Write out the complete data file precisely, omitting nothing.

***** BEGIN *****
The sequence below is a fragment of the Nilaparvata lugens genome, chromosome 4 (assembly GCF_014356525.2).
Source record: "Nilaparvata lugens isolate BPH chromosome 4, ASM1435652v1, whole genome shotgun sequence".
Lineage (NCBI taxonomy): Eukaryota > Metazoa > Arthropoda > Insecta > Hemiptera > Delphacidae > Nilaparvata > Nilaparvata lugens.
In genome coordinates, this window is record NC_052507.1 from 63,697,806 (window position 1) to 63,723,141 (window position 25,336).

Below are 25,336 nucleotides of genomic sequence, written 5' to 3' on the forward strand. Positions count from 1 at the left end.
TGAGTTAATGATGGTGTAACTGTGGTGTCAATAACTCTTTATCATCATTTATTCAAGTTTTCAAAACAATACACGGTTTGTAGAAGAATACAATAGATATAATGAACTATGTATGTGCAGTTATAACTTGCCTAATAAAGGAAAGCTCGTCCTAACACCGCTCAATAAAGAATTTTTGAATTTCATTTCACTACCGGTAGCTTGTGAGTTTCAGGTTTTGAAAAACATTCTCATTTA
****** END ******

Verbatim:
The sequence below is a fragment of the Nilaparvata lugens genome, chromosome 4 (assembly GCF_014356525.2).
Source record: "Nilaparvata lugens isolate BPH chromosome 4, ASM1435652v1, whole genome shotgun sequence".
Lineage (NCBI taxonomy): Eukaryota > Metazoa > Arthropoda > Insecta > Hemiptera > Delphacidae > Nilaparvata > Nilaparvata lugens.
In genome coordinates, this window is record NC_052507.1 from 63,697,806 (window position 1) to 63,723,141 (window position 25,336).

Below are 25,336 nucleotides of genomic sequence, written 5' to 3' on the forward strand. Positions count from 1 at the left end.
TGAGTTAATGATGGTGTAACTGTGGTGTCAATAACTCTTTATCATCATTTATTCAAGTTTTCAAAACAATACACGGTTTGTAGAAGAATACAATAGATATAATGAACTATGTATGTGCAGTTATAACTTGCCTAATAAAGGAAAGCTCGTCCTAACACCGCTCAATAAAGAATTTTTGAATTTCATTTCACTACCGGTAGCTTGTGAGTTTCAGGTTTTGAAAAACATTCTCATTTA